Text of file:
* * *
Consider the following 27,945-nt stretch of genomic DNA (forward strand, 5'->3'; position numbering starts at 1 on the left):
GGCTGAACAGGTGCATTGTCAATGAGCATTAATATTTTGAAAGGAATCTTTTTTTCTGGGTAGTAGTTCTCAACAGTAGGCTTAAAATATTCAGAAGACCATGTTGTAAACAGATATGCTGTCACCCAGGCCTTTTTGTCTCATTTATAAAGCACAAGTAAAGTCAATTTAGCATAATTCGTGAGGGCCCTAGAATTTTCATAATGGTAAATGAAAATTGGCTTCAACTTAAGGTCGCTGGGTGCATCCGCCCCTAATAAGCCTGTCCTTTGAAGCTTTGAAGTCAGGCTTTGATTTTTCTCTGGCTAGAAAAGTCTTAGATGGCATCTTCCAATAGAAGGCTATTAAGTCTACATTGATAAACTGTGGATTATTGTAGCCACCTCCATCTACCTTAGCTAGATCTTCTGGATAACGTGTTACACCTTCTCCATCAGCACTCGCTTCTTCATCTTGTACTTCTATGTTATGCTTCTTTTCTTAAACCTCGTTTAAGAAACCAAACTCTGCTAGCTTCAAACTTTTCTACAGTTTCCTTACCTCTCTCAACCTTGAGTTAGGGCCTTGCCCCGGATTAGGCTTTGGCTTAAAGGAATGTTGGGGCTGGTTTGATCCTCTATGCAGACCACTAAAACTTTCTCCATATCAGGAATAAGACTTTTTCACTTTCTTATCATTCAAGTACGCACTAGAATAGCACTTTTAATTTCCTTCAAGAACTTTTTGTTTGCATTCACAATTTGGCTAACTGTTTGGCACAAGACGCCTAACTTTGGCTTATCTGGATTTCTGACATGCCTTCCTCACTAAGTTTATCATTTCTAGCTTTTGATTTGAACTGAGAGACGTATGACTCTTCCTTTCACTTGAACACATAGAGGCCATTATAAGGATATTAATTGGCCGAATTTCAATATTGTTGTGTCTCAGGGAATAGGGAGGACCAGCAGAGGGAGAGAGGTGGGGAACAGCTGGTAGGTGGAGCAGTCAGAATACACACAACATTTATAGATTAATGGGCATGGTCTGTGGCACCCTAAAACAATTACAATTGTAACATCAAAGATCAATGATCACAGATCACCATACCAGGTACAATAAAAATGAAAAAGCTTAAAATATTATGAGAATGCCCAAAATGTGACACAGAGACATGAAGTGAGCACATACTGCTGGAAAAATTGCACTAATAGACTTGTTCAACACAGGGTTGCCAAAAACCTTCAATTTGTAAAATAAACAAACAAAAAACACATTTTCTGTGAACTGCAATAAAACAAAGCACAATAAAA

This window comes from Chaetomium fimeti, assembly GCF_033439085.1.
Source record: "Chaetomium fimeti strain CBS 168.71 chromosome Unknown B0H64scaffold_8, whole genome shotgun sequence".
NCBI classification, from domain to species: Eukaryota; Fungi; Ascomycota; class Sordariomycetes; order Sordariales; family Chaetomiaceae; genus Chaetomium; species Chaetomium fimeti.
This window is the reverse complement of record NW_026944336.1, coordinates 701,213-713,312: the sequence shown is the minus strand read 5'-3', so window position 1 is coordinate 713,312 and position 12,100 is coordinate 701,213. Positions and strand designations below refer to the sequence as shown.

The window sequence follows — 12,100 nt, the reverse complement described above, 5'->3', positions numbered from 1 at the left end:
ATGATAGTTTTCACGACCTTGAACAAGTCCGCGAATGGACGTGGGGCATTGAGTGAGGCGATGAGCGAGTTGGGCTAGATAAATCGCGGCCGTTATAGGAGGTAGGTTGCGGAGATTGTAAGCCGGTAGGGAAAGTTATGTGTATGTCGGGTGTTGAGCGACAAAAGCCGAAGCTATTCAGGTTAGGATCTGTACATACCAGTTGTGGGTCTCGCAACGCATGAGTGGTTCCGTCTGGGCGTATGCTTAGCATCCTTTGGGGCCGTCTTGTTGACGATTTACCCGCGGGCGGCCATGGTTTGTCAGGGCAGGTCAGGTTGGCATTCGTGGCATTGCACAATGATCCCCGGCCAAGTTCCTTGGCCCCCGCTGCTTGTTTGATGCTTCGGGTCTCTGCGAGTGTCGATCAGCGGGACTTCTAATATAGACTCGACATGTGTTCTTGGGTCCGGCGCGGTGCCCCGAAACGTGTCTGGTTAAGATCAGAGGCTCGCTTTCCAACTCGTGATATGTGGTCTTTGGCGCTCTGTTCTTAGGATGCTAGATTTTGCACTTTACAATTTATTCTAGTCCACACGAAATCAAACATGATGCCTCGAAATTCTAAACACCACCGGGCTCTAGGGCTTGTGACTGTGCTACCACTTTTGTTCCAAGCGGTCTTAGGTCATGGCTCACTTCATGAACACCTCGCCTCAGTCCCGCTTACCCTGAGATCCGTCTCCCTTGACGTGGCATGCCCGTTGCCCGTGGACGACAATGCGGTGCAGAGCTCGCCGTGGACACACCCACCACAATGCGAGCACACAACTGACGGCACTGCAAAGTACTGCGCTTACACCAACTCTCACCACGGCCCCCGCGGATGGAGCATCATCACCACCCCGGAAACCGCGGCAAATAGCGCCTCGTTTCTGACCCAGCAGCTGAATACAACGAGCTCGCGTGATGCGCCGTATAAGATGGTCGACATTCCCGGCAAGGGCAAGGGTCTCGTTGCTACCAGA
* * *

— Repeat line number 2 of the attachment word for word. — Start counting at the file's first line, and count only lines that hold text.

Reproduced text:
GGCTGAACAGGTGCATTGTCAATGAGCATTAATATTTTGAAAGGAATCTTTTTTTCTGGGTAGTAGTTCTCAACAGTAGGCTTAAAATATTCAGAAGACCATGTTGTAAACAGATATGCTGTCACCCAGGCCTTTTTGTCTCATTTATAAAGCACAAGTAAAGTCAATTTAGCATAATTCGTGAGGGCCCTAGAATTTTCATAATGGTAAATGAAAATTGGCTTCAACTTAAGGTCGCTGGGTGCATCCGCCCCTAATAAGCCTGTCCTTTGAAGCTTTGAAGTCAGGCTTTGATTTTTCTCTGGCTAGAAAAGTCTTAGATGGCATCTTCCAATAGAAGGCTATTAAGTCTACATTGATAAACTGTGGATTATTGTAGCCACCTCCATCTACCTTAGCTAGATCTTCTGGATAACGTGTTACACCTTCTCCATCAGCACTCGCTTCTTCATCTTGTACTTCTATGTTATGCTTCTTTTCTTAAACCTCGTTTAAGAAACCAAACTCTGCTAGCTTCAAACTTTTCTACAGTTTCCTTACCTCTCTCAACCTTGAGTTAGGGCCTTGCCCCGGATTAGGCTTTGGCTTAAAGGAATGTTGGGGCTGGTTTGATCCTCTATGCAGACCACTAAAACTTTCTCCATATCAGGAATAAGACTTTTTCACTTTCTTATCATTCAAGTACGCACTAGAATAGCACTTTTAATTTCCTTCAAGAACTTTTTGTTTGCATTCACAATTTGGCTAACTGTTTGGCACAAGACGCCTAACTTTGGCTTATCTGGATTTCTGACATGCCTTCCTCACTAAGTTTATCATTTCTAGCTTTTGATTTGAACTGAGAGACGTATGACTCTTCCTTTCACTTGAACACATAGAGGCCATTATAAGGATATTAATTGGCCGAATTTCAATATTGTTGTGTCTCAGGGAATAGGGAGGACCAGCAGAGGGAGAGAGGTGGGGAACAGCTGGTAGGTGGAGCAGTCAGAATACACACAACATTTATAGATTAATGGGCATGGTCTGTGGCACCCTAAAACAATTACAATTGTAACATCAAAGATCAATGATCACAGATCACCATACCAGGTACAATAAAAATGAAAAAGCTTAAAATATTATGAGAATGCCCAAAATGTGACACAGAGACATGAAGTGAGCACATACTGCTGGAAAAATTGCACTAATAGACTTGTTCAACACAGGGTTGCCAAAAACCTTCAATTTGTAAAATAAACAAACAAAAAACACATTTTCTGTGAACTGCAATAAAACAAAGCACAATAAAA